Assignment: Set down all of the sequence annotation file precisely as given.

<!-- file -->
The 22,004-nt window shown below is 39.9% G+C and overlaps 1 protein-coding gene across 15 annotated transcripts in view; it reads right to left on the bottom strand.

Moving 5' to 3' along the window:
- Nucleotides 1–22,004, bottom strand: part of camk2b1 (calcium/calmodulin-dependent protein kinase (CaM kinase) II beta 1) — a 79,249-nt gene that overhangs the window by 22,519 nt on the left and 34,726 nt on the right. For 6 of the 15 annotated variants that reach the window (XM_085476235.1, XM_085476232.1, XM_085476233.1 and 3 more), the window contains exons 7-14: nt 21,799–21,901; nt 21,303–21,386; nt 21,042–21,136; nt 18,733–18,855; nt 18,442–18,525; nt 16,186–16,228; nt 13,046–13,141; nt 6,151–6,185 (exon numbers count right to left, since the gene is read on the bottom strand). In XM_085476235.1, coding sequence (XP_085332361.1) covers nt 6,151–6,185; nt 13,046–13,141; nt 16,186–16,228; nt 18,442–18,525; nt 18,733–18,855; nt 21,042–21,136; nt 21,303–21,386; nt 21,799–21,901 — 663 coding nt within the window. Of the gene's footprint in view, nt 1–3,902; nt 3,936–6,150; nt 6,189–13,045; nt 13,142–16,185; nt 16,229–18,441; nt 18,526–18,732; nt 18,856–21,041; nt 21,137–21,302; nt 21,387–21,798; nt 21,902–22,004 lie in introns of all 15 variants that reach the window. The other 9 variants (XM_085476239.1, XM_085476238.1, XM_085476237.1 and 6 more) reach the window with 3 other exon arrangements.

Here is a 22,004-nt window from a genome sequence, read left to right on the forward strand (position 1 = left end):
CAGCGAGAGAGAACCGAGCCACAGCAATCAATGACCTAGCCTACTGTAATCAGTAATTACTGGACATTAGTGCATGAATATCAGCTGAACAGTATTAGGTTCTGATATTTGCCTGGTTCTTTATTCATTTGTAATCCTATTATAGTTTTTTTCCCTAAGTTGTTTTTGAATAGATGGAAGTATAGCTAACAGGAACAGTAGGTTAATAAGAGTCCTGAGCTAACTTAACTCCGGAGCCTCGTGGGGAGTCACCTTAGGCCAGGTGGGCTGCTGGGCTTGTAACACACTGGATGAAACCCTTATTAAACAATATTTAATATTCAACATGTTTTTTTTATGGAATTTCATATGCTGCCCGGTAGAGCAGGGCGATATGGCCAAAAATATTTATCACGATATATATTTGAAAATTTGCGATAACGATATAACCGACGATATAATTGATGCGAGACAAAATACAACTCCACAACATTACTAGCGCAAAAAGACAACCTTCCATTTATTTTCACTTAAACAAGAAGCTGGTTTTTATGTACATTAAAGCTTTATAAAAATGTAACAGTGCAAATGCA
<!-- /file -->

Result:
The 22,004-nt window shown below is 39.9% G+C and overlaps 1 protein-coding gene across 15 annotated transcripts in view; it reads right to left on the bottom strand.

Moving 5' to 3' along the window:
- Nucleotides 1–22,004, bottom strand: part of camk2b1 (calcium/calmodulin-dependent protein kinase (CaM kinase) II beta 1) — a 79,249-nt gene that overhangs the window by 22,519 nt on the left and 34,726 nt on the right. For 6 of the 15 annotated variants that reach the window (XM_085476235.1, XM_085476232.1, XM_085476233.1 and 3 more), the window contains exons 7-14: nt 21,799–21,901; nt 21,303–21,386; nt 21,042–21,136; nt 18,733–18,855; nt 18,442–18,525; nt 16,186–16,228; nt 13,046–13,141; nt 6,151–6,185 (exon numbers count right to left, since the gene is read on the bottom strand). In XM_085476235.1, coding sequence (XP_085332361.1) covers nt 6,151–6,185; nt 13,046–13,141; nt 16,186–16,228; nt 18,442–18,525; nt 18,733–18,855; nt 21,042–21,136; nt 21,303–21,386; nt 21,799–21,901 — 663 coding nt within the window. Of the gene's footprint in view, nt 1–3,902; nt 3,936–6,150; nt 6,189–13,045; nt 13,142–16,185; nt 16,229–18,441; nt 18,526–18,732; nt 18,856–21,041; nt 21,137–21,302; nt 21,387–21,798; nt 21,902–22,004 lie in introns of all 15 variants that reach the window. The other 9 variants (XM_085476239.1, XM_085476238.1, XM_085476237.1 and 6 more) reach the window with 3 other exon arrangements.

Here is a 22,004-nt window from a genome sequence, read left to right on the forward strand (position 1 = left end):
CAGCGAGAGAGAACCGAGCCACAGCAATCAATGACCTAGCCTACTGTAATCAGTAATTACTGGACATTAGTGCATGAATATCAGCTGAACAGTATTAGGTTCTGATATTTGCCTGGTTCTTTATTCATTTGTAATCCTATTATAGTTTTTTTCCCTAAGTTGTTTTTGAATAGATGGAAGTATAGCTAACAGGAACAGTAGGTTAATAAGAGTCCTGAGCTAACTTAACTCCGGAGCCTCGTGGGGAGTCACCTTAGGCCAGGTGGGCTGCTGGGCTTGTAACACACTGGATGAAACCCTTATTAAACAATATTTAATATTCAACATGTTTTTTTTATGGAATTTCATATGCTGCCCGGTAGAGCAGGGCGATATGGCCAAAAATATTTATCACGATATATATTTGAAAATTTGCGATAACGATATAACCGACGATATAATTGATGCGAGACAAAATACAACTCCACAACATTACTAGCGCAAAAAGACAACCTTCCATTTATTTTCACTTAAACAAGAAGCTGGTTTTTATGTACATTAAAGCTTTATAAAAATGTAACAGTGCAAATGCA